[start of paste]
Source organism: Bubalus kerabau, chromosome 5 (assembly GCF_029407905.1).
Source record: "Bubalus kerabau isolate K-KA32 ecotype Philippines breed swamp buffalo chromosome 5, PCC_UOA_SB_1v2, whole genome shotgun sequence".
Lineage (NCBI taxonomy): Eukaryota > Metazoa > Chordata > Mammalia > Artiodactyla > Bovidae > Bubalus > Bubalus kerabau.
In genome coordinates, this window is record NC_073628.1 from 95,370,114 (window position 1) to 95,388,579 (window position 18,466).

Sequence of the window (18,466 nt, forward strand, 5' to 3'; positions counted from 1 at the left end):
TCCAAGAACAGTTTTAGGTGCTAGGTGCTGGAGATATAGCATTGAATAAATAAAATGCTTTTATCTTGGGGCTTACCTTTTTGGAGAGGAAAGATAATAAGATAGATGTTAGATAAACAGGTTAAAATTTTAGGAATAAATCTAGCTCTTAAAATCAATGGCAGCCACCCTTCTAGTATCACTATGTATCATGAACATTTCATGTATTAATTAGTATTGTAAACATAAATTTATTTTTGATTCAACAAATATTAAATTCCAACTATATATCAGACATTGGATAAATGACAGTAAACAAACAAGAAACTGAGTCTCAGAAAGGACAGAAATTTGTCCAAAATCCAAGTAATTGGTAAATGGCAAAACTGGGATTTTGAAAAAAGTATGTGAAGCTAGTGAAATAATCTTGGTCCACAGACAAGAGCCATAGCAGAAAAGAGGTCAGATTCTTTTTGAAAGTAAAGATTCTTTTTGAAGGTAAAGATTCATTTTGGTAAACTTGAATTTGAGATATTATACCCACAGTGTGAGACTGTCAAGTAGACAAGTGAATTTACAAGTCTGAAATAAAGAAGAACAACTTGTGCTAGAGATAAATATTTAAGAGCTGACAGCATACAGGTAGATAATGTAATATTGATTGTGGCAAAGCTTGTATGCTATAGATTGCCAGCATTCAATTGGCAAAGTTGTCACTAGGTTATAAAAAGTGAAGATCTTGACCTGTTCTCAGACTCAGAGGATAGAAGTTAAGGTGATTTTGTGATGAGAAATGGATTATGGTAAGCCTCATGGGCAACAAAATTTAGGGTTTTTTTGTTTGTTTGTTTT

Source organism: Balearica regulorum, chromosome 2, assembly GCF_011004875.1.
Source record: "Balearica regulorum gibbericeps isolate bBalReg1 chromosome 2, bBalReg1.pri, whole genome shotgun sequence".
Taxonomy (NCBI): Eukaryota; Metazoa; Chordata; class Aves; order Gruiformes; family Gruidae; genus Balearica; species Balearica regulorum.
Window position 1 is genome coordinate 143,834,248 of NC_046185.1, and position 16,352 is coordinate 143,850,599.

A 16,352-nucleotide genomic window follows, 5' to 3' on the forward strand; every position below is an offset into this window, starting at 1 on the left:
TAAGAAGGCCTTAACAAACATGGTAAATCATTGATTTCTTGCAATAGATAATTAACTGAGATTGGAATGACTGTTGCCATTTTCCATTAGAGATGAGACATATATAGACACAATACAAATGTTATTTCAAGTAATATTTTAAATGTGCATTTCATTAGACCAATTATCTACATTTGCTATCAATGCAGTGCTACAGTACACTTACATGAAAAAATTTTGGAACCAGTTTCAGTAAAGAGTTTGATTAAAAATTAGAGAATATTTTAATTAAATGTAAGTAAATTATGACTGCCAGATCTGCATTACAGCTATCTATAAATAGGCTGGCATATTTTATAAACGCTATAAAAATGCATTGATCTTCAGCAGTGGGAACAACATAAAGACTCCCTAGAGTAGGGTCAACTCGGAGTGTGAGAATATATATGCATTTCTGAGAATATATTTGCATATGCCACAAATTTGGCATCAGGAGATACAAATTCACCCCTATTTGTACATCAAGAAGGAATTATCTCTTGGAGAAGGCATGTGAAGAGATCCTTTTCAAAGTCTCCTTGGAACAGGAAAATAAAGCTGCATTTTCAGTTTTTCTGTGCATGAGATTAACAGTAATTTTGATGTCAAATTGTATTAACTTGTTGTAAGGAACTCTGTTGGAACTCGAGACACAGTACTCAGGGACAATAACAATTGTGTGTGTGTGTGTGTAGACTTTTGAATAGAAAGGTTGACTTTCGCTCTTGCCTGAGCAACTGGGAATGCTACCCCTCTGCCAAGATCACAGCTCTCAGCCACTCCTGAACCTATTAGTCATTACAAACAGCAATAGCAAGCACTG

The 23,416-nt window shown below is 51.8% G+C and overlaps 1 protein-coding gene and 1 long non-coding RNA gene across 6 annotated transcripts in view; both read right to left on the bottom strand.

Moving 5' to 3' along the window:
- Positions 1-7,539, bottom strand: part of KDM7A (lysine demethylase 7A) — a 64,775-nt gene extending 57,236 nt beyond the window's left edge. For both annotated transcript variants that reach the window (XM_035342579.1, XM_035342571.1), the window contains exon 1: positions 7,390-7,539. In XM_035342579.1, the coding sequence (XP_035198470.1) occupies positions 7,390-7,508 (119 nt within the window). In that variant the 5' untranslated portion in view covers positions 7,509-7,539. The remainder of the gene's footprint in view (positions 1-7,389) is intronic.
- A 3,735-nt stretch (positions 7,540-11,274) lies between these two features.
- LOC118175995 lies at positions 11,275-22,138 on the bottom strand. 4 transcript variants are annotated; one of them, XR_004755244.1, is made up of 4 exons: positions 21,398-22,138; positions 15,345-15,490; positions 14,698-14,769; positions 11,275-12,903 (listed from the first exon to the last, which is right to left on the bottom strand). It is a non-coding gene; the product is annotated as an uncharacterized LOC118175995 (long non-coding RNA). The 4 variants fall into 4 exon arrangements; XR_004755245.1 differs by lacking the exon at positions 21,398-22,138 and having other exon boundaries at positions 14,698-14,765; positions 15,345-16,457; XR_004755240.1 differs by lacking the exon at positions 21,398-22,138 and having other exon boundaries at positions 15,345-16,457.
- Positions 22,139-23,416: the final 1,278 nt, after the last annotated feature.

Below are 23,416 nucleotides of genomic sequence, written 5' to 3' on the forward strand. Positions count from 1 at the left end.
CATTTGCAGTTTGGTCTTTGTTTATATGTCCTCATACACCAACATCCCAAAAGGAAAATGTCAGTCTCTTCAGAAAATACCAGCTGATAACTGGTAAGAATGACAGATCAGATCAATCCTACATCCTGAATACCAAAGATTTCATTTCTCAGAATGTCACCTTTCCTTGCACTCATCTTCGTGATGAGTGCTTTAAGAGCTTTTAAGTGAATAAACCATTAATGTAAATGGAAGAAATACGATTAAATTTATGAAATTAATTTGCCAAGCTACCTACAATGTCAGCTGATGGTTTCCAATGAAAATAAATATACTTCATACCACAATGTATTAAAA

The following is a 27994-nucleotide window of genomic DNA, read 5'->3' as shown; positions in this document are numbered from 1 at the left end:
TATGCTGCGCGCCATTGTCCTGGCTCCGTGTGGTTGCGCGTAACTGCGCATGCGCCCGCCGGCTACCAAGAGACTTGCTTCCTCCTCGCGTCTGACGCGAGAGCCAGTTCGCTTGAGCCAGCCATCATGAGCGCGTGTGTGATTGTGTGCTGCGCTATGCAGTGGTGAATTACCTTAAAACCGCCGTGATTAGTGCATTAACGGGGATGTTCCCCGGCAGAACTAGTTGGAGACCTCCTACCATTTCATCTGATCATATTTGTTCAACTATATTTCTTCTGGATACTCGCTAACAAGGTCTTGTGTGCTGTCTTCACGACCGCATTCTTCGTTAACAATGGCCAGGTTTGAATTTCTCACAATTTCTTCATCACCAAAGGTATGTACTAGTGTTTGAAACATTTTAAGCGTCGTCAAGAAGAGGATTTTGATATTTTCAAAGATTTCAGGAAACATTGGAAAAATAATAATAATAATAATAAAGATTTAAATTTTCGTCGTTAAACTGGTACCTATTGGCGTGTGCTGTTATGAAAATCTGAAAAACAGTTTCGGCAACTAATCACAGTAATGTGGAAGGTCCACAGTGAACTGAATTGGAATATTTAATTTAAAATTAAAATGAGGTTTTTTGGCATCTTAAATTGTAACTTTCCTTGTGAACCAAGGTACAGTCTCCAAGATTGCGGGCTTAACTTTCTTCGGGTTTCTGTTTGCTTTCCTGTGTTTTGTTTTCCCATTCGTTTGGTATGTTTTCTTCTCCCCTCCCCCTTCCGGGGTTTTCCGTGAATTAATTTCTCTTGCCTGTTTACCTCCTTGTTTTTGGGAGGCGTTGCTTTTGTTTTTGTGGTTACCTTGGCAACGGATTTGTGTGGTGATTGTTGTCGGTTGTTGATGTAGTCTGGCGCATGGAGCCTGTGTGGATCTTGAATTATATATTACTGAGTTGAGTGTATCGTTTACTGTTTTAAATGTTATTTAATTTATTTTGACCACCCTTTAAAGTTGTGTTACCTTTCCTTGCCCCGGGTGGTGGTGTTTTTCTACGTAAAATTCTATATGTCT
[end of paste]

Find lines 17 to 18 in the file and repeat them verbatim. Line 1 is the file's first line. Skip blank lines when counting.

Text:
- LOC118175995 lies at positions 11,275-22,138 on the bottom strand. 4 transcript variants are annotated; one of them, XR_004755244.1, is made up of 4 exons: positions 21,398-22,138; positions 15,345-15,490; positions 14,698-14,769; positions 11,275-12,903 (listed from the first exon to the last, which is right to left on the bottom strand). It is a non-coding gene; the product is annotated as an uncharacterized LOC118175995 (long non-coding RNA). The 4 variants fall into 4 exon arrangements; XR_004755245.1 differs by lacking the exon at positions 21,398-22,138 and having other exon boundaries at positions 14,698-14,765; positions 15,345-16,457; XR_004755240.1 differs by lacking the exon at positions 21,398-22,138 and having other exon boundaries at positions 15,345-16,457.
- Positions 22,139-23,416: the final 1,278 nt, after the last annotated feature.